Tech

Samsung tells Texas it wants to create 1,800 jobs with a $17 billion factory in Austin

Samsung tells Texas it wants to create 1,800 jobs with a $17 billion factory in Austin

Samsung has submitted paperwork to Texas officials, requesting a billion dollars in tax incentives to make Austin the future home of the company’s $17 billion chip factory, as noted by Bloomberg and reported last month by the Austin American-Statesman. In the documents, which were filed in January, the company says it plans on bringing 1,800 permanent jobs to the factory over the first 10 years, with an average starting salary around $66K.

In return, Samsung is asking for a break on its property taxes: it’s looking for a 100 percent break on its payments to Travis County for 20 years, which the company estimates would save it roughly $718 million, and a 50 percent break on the taxes to the City of Austin for five years, with an estimated $87 million. It also wants the state to subsidize its property tax payments to the school district.

It seems like Samsung is still trying to decide where to put the factory: in the documents, the company calls the project “highly competitive,” and says that “[d]ue to the higher tax cost of operating in Texas, the appraised value limitation is a determining factor. Without the appraised value limitation award, the company would likely locate the project in Arizona, New York or Korea.”

If Samsung chooses Austin, it would be expanding its existing plant there — the company already has a chip-making fab in the city, which has been there since 1997. The factory currently employs around 10,000 people, and the Austin American-Statesman notes that Samsung has recently bought 257.7 acres of land near its existing factory.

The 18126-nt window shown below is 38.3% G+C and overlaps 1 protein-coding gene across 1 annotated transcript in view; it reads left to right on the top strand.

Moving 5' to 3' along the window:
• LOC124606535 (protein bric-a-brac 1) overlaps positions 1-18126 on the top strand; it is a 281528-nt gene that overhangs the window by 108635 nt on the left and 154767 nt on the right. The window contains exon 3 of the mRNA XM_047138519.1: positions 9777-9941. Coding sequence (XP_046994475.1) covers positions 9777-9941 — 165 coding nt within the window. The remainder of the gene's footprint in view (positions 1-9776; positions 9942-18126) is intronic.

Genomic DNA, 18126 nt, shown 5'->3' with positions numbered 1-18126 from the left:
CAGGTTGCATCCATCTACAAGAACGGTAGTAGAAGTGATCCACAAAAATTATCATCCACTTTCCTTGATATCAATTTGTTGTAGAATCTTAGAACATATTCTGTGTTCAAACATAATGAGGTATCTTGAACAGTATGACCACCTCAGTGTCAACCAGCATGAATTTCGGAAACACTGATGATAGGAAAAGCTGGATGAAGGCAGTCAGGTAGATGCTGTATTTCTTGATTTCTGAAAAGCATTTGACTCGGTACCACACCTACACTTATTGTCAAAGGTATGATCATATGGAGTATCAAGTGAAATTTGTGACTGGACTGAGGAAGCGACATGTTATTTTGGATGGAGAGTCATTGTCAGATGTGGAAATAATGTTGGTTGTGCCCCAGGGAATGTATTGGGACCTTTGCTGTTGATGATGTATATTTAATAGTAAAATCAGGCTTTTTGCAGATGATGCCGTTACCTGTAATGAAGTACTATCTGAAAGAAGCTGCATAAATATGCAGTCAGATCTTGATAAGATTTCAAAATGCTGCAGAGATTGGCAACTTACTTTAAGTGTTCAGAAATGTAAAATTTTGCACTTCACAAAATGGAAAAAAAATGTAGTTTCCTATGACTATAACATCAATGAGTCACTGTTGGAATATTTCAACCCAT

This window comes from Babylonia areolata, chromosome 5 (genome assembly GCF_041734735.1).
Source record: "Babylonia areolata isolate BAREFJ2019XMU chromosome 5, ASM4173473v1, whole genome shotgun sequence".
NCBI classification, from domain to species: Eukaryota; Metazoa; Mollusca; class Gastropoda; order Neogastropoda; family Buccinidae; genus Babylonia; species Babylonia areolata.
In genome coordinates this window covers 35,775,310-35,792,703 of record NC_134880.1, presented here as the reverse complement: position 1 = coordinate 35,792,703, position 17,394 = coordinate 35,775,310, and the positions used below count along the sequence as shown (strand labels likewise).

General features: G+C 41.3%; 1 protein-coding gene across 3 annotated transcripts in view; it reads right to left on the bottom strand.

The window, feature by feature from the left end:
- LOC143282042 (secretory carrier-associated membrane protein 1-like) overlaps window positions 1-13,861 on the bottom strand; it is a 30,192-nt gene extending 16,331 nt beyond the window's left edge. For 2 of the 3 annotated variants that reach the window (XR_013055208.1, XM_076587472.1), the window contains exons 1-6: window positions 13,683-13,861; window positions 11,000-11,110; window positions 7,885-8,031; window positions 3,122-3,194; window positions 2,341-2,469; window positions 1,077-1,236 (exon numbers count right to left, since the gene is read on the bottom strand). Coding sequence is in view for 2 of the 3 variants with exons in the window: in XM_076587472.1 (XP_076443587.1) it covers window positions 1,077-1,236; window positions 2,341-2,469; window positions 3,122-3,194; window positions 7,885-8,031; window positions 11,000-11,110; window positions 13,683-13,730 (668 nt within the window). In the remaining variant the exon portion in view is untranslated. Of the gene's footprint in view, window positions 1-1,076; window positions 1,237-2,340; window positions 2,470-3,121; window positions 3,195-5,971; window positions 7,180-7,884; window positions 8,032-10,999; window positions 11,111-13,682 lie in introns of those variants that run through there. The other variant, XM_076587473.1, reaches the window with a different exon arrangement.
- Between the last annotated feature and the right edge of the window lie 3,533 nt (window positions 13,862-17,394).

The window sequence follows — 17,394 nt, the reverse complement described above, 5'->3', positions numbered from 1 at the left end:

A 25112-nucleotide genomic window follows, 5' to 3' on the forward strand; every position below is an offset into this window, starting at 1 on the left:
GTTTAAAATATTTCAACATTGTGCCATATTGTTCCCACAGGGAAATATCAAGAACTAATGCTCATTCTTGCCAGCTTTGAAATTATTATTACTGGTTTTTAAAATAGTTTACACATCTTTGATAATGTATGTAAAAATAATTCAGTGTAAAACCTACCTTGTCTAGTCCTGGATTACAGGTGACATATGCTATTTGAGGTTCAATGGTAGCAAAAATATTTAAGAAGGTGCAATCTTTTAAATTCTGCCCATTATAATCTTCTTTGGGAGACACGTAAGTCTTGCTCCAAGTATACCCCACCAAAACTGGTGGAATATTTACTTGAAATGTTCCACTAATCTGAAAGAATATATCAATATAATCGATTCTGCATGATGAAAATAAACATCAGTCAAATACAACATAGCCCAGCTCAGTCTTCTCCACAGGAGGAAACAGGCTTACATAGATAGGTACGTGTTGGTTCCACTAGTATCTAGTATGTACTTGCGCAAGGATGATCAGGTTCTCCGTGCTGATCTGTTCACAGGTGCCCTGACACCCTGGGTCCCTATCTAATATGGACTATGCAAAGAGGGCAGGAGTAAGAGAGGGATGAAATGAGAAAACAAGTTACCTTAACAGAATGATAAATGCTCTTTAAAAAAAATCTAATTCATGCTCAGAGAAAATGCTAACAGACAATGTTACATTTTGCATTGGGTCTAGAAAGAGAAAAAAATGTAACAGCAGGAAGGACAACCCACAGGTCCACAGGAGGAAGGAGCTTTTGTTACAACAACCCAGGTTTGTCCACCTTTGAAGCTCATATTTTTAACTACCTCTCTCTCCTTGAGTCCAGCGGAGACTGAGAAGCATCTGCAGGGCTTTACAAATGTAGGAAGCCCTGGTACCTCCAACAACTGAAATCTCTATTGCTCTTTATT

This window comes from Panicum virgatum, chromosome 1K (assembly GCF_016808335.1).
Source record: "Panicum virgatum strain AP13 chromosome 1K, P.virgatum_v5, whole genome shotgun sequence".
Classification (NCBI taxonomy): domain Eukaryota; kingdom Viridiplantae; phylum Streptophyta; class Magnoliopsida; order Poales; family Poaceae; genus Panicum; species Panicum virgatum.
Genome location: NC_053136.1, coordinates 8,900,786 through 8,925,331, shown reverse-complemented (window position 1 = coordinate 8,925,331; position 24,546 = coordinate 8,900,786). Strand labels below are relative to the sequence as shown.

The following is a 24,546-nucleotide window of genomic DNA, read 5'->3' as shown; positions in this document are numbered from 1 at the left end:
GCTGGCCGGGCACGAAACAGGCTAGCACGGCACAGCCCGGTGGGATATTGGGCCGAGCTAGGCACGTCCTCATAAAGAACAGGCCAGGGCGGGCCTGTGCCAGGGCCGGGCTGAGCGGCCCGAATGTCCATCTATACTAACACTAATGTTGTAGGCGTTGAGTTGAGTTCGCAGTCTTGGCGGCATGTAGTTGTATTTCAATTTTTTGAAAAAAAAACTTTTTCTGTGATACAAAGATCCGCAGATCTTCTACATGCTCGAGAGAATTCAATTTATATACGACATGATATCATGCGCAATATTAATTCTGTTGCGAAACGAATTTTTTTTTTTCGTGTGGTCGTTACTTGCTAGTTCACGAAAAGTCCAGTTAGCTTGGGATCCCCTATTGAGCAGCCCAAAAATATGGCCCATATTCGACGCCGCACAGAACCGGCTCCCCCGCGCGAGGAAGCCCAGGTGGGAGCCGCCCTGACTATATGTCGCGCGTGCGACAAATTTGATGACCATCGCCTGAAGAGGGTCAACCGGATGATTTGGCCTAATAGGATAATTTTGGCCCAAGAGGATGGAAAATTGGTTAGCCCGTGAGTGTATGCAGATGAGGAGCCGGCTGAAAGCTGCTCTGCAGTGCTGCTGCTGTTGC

Looking for incentives from cities and states is nothing new, but Samsung is asking for quite a lot, especially compared to Tesla, which is also building a factory in Austin: the car manufacturer only got around $60 million in tax rebates from the county and school district. The two planned factories aren’t directly comparable due to differences in cost, employment numbers and salaries, and more, but Samsung’s still looking for an order of magnitude more than Tesla received. It could be that Samsung used the billion-dollar figure as an opening negotiation, but any deals being worked on don’t yet seem to be public.

About the author

Sharon Ross

Sharon Ross has been phenomenal in the success of Report Door. She is the super dedicated types, always glued to her computer. She talks less, but when it comes to work, she is behind none. She is a tech geek and contributes to the technology section of Report Door.

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